An estimated 68,000 women and men in the United States die each year from metastatic
breast and prostate cancers. Now researchers at Drexel University College of Medicine
have developed a compound directed at a target they identified that inhibits metastatic
progression by blocking tumor cells from seeding new lesions. Their discovery has been
accepted into a highly competitive drug development program at the National Cancer
Institute and will now be headed to clinical trials.
The target was initially discovered and validated in 2004 by experimental oncologist
Alessandro Fatatis, MD, PhD, professor in the Departments of Pharmacology & Physiology
and Pathology & Laboratory
Medicine. Fatatis’s initial
interest in this target stemmed
from collaboration with
Olimpia Meucci, MD, PhD,
a neuroscientist and professor
in the Department of Pharmacology
& Physiology. However,
it would be several years
before Fatatis began working
with medicinal chemist Joseph
Salvino, PhD, also a pharmacology
professor at Drexel, and
the two discovered that Salvino
could develop a compound
aimed at Fatatis’s target to
produce a new therapy to
treat cancer patients.
The compound works by
targeting circulating tumor
cells that leak into the blood,
producing new lesions, most
commonly in the skeleton,
therefore precipitating the
progression of the disease.
“Cancer cells in the blood
survive only a few hours,”
explains Fatatis. “They need
to rapidly find a new home.
What this compound does is block tumor cells from seeding again and again, and push
them toward a natural death in the blood.”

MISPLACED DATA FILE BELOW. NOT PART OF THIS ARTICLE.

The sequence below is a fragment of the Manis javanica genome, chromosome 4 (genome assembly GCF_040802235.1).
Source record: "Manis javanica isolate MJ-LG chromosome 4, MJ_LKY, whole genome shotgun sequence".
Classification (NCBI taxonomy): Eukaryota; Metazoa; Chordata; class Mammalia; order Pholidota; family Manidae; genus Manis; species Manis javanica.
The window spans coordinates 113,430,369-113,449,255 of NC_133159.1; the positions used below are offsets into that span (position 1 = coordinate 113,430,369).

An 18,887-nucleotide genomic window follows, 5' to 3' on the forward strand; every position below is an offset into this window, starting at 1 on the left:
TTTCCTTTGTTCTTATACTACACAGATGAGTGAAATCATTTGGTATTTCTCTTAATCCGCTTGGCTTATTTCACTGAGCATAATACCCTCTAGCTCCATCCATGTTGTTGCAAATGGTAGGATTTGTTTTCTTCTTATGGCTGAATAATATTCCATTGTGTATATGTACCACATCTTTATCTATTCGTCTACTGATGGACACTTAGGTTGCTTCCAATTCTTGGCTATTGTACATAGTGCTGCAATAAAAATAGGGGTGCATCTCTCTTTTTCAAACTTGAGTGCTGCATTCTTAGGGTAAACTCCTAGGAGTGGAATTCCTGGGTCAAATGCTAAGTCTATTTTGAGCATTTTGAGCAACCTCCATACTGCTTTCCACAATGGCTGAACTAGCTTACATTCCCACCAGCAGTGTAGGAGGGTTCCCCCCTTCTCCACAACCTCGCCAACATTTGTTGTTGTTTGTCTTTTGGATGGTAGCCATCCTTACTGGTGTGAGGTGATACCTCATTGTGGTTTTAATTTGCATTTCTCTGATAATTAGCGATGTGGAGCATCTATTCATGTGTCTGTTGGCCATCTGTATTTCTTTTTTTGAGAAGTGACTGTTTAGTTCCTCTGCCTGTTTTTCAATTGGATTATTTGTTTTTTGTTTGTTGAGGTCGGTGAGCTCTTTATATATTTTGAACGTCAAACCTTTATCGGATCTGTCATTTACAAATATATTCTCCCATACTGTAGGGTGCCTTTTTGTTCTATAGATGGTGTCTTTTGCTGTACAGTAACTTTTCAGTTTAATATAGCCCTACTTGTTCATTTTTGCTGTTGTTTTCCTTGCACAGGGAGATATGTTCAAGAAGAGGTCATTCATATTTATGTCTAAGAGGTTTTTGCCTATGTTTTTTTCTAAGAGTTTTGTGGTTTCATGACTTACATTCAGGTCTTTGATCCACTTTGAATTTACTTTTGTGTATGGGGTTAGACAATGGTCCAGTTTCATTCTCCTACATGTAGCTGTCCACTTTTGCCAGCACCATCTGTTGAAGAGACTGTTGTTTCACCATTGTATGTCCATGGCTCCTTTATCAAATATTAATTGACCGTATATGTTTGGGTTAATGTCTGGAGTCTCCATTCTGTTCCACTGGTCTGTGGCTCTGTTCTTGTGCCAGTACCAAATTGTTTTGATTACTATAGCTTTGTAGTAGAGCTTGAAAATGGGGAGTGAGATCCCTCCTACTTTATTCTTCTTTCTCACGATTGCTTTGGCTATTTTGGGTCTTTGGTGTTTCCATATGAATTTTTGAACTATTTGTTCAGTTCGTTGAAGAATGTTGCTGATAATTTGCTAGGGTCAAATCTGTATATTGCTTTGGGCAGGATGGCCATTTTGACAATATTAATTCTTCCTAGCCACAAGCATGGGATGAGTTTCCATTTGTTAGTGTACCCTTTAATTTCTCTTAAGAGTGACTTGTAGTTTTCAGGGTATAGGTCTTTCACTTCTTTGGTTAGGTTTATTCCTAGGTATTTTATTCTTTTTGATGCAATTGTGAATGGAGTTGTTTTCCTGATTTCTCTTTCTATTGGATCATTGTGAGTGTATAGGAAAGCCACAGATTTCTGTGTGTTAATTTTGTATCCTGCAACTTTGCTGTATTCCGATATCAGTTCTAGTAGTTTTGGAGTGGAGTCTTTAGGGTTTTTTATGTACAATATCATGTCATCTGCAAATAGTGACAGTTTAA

The compound specifically targets the chemokine receptor CX3CR1, which is expressed
on circulating tumor cells and implicated in metastasis to the bone.
“A significant additional benefit is that the new compounds are not toxic,” adds
Salvino. “We’re not talking about chemotherapy. We aim to develop a medication
that someone could safely take in combination with their
normal standard of care.”
The National Cancer Institute reviewed the discovery and
deemed it scientifically meritorious to accept into its highly
competitive Experimental Therapeutics Program (NExT),
which gives the scientists access to the institute’s drug
discovery, preclinical and clinical development resources
up to stage 2 clinical trials. The funding for this project
is not yet finalized, but similar programs funded through
NExT had budgets of approximately $5 million.
The trials, which should begin in the next three to five
years, will focus on advanced breast cancer patients with
evidence of metastatic disease. But both scientists believe
their discovery could have implications for other types of
cancer as well, particularly prostate cancer.
“This really is a translational scientist’s dream come true,”
said Fatatis, who, as a medical doctor in addition to a PhD,
stressed the personal significance of working on something
that could be brought from the bench to the clinic with the
potential to make a real difference for patients.
Salvino adds, “This is the true definition of scientific
collaboration. It’s not one isolated scientist in a lab. This
is the result of scientists with different areas of expertise
getting together and figuring out how to really make
This article originally appeared in the September/October 2014 issue of Pulse, the newsletter of Drexel University College of Medicine.